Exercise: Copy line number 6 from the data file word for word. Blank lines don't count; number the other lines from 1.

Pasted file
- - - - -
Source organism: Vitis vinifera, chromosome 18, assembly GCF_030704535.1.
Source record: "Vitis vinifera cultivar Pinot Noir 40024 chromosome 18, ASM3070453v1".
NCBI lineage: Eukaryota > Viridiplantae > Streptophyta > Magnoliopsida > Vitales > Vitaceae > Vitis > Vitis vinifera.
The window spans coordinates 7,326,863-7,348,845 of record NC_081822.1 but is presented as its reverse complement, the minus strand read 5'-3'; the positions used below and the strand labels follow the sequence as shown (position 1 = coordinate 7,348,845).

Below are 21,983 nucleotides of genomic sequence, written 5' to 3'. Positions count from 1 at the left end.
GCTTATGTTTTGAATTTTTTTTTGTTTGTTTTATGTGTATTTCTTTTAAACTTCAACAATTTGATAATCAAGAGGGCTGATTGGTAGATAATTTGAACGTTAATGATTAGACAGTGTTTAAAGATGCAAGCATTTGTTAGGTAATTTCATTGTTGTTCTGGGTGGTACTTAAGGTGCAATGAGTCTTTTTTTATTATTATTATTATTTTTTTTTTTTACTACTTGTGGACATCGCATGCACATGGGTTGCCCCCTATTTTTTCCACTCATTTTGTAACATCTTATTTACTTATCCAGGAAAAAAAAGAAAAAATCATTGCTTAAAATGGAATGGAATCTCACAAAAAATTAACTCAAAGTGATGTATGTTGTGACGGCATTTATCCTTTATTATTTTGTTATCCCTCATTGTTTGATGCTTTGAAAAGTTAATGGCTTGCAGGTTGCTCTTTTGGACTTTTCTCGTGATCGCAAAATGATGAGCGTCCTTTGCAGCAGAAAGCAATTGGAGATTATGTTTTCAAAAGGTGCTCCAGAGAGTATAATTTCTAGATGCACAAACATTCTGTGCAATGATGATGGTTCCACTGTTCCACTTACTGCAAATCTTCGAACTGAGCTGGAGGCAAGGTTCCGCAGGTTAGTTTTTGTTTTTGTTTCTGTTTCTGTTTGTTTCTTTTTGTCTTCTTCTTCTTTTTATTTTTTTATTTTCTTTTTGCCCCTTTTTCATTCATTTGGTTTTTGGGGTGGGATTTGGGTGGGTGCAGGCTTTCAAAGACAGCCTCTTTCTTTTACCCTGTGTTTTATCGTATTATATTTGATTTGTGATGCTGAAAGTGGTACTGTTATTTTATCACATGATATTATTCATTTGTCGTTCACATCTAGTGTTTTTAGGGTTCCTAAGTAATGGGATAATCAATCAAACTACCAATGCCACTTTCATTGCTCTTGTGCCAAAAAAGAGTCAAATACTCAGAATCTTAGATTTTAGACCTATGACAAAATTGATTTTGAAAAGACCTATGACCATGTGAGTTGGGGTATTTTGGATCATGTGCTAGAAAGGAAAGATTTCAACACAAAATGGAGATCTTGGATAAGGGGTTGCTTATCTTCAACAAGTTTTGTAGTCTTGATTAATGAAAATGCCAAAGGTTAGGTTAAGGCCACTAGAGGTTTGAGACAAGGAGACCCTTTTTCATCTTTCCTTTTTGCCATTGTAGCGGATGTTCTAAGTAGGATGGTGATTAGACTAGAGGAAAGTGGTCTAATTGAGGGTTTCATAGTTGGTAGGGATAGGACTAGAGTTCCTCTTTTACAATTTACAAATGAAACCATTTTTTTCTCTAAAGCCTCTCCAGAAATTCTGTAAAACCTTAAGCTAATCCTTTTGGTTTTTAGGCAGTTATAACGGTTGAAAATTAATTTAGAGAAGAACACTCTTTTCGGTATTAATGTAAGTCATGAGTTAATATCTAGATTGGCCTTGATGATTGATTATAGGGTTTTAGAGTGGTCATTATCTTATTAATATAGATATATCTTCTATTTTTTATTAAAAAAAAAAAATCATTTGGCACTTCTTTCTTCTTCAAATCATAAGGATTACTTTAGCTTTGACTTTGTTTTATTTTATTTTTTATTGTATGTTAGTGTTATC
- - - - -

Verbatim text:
GCTTATGTTTTGAATTTTTTTTTGTTTGTTTTATGTGTATTTCTTTTAAACTTCAACAATTTGATAATCAAGAGGGCTGATTGGTAGATAATTTGAACGTTAATGATTAGACAGTGTTTAAAGATGCAAGCATTTGTTAGGTAATTTCATTGTTGTTCTGGGTGGTACTTAAGGTGCAATGAGTCTTTTTTTATTATTATTATTATTTTTTTTTTTTACTACTTGTGGACATCGCATGCACATGGGTTGCCCCCTATTTTTTCCACTCATTTTGTAACATCTTATTTACTTATCCAGGAAAAAAAAGAAAAAATCATTGCTTAAAATGGAATGGAATCTCACAAAAAATTAACTCAAAGTGATGTATGTTGTGACGGCATTTATCCTTTATTATTTTGTTATCCCTCATTGTTTGATGCTTTGAAAAGTTAATGGCTTGCAGGTTGCTCTTTTGGACTTTTCTCGTGATCGCAAAATGATGAGCGTCCTTTGCAGCAGAAAGCAATTGGAGATTATGTTTTCAAAAGGTGCTCCAGAGAGTATAATTTCTAGATGCACAAACATTCTGTGCAATGATGATGGTTCCACTGTTCCACTTACTGCAAATCTTCGAACTGAGCTGGAGGCAAGGTTCCGCAGGTTAGTTTTTGTTTTTGTTTCTGTTTCTGTTTGTTTCTTTTTGTCTTCTTCTTCTTTTTATTTTTTTATTTTCTTTTTGCCCCTTTTTCATTCATTTGGTTTTTGGGGTGGGATTTGGGTGGGTGCAGGCTTTCAAAGACAGCCTCTTTCTTTTACCCTGTGTTTTATCGTATTATATTTGATTTGTGATGCTGAAAGTGGTACTGTTATTTTATCACATGATATTATTCATTTGTCGTTCACATCTAGTGTTTTTAGGGTTCCTAAGTAATGGGATAATCAATCAAACTACCAATGCCACTTTCATTGCTCTTGTGCCAAAAAAGAGTCAAATACTCAGAATCTTAGATTTTAGACCTATGACAAAATTGATTTTGAAAAGACCTATGACCATGTGAGTTGGGGTATTTTGGATCATGTGCTAGAAAGGAAAGATTTCAACACAAAATGGAGATCTTGGATAAGGGGTTGCTTATCTTCAACAAGTTTTGTAGTCTTGATTAATGAAAATGCCAAAGGTTAGGTTAAGGCCACTAGAGGTTTGAGACAAGGAGACCCTTTTTCATCTTTCCTTTTTGCCATTGTAGCGGATGTTCTAAGTAGGATGGTGATTAGACTAGAGGAAAGTGGTCTAATTGAGGGTTTCATAGTTGGTAGGGATAGGACTAGAGTTCCTCTTTTACAATTTACAAATGAAACCATTTTTTTCTCTAAAGCCTCTCCAGAAATTCTGTAAAACCTTAAGCTAATCCTTTTGGTTTTTAGGCAGTTATAACGGTTGAAAATTAATTTAGAGAAGAACACTCTTTTCGGTATTAATGTAAGTCATGAGTTAATATCTAGATTGGCCTTGATGATTGATTATAGGGTTTTAGAGTGGTCATTATCTTATTAATATAGATATATCTTCTATTTTTTATTAAAAAAAAAAAATCATTTGGCACTTCTTTCTTCTTCAAATCATAAGGATTACTTTAGCTTTGACTTTGTTTTATTTTATTTTTTATTGTATGTTAGTGTTATC